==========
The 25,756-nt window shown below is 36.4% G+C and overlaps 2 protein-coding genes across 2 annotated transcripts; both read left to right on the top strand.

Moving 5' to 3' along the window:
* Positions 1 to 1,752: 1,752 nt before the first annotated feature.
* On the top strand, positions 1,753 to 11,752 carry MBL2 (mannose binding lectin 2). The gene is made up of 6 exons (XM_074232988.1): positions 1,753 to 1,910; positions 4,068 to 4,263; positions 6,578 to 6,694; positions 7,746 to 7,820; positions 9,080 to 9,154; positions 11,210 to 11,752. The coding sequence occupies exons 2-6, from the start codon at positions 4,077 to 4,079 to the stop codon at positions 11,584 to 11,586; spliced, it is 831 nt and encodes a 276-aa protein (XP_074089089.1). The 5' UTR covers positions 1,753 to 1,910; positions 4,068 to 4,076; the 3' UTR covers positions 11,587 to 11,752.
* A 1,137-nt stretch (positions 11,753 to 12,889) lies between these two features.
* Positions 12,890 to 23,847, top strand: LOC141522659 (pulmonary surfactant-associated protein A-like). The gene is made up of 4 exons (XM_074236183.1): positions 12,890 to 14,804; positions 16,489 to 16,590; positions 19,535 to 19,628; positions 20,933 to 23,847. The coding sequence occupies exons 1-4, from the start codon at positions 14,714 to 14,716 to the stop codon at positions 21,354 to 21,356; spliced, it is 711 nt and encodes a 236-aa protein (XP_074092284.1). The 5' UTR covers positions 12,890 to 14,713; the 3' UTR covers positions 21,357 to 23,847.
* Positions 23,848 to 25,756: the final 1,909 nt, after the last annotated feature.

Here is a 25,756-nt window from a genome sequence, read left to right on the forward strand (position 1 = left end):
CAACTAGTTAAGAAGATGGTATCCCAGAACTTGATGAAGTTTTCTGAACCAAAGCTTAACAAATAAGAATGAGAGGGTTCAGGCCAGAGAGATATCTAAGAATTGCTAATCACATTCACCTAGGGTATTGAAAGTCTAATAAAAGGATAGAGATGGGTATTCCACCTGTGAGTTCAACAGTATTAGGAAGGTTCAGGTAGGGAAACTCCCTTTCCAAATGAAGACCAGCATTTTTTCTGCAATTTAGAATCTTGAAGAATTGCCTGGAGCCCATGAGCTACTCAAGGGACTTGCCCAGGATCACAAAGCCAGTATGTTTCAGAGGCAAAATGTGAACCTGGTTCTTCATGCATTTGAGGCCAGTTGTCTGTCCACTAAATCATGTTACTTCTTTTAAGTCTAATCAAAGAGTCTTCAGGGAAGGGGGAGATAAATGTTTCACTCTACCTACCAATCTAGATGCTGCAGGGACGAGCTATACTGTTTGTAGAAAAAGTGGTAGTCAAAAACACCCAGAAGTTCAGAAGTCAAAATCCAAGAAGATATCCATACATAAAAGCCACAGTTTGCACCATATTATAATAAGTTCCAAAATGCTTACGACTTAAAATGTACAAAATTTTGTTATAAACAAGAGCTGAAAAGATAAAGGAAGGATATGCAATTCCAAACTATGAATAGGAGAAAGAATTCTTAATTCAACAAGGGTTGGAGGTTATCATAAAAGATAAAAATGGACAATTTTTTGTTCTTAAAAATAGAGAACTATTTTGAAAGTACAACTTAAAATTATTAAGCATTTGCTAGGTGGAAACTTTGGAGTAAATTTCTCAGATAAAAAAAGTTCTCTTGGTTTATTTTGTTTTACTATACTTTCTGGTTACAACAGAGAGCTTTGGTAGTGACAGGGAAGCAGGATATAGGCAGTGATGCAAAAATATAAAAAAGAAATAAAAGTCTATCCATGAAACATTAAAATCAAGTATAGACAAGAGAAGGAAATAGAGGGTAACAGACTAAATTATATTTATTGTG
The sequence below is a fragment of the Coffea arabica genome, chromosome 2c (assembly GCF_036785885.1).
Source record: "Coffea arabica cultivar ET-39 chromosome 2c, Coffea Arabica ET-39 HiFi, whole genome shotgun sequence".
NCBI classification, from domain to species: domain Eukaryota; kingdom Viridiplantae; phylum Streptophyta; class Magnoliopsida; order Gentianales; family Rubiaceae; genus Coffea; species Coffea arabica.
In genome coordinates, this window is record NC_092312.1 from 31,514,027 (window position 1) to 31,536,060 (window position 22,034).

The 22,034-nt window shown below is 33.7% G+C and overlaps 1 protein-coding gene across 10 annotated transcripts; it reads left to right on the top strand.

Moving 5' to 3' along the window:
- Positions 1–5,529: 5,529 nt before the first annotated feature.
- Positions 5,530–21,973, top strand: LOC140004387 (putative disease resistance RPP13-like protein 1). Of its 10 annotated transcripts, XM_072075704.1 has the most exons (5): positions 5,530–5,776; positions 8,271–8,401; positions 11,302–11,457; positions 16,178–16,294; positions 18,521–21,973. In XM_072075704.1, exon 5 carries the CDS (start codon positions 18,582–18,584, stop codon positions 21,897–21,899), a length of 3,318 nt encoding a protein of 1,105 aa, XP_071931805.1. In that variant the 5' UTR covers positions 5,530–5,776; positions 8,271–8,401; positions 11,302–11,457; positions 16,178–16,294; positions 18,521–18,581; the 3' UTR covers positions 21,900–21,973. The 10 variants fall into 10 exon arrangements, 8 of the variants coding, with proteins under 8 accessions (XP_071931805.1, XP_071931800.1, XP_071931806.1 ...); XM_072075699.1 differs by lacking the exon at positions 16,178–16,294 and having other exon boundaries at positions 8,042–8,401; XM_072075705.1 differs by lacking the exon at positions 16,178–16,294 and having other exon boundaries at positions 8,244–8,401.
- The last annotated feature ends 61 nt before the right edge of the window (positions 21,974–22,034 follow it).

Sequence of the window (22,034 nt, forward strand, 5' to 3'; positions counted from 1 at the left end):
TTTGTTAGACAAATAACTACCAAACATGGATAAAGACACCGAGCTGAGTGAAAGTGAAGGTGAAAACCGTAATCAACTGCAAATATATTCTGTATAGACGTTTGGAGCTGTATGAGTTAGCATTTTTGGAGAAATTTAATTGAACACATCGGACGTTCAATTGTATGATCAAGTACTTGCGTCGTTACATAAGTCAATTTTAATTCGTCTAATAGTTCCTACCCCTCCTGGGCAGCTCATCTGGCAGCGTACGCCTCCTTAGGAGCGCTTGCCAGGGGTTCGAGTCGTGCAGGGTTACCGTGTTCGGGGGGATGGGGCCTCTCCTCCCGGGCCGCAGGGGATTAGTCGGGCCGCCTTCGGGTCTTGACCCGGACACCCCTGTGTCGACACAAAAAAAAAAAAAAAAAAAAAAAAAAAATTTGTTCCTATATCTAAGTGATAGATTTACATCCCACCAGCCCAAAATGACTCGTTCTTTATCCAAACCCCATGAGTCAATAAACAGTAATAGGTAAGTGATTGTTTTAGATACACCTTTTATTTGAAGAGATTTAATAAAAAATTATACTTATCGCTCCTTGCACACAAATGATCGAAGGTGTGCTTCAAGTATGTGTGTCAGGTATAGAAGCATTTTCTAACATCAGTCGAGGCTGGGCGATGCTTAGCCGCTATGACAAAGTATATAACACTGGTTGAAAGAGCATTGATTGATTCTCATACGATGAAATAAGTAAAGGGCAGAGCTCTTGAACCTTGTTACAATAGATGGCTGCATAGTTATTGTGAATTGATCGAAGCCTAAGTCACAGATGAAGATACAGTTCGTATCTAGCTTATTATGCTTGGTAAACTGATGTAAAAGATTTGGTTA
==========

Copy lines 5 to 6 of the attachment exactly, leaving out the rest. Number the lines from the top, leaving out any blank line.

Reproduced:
* A 1,137-nt stretch (positions 11,753 to 12,889) lies between these two features.
* Positions 12,890 to 23,847, top strand: LOC141522659 (pulmonary surfactant-associated protein A-like). The gene is made up of 4 exons (XM_074236183.1): positions 12,890 to 14,804; positions 16,489 to 16,590; positions 19,535 to 19,628; positions 20,933 to 23,847. The coding sequence occupies exons 1-4, from the start codon at positions 14,714 to 14,716 to the stop codon at positions 21,354 to 21,356; spliced, it is 711 nt and encodes a 236-aa protein (XP_074092284.1). The 5' UTR covers positions 12,890 to 14,713; the 3' UTR covers positions 21,357 to 23,847.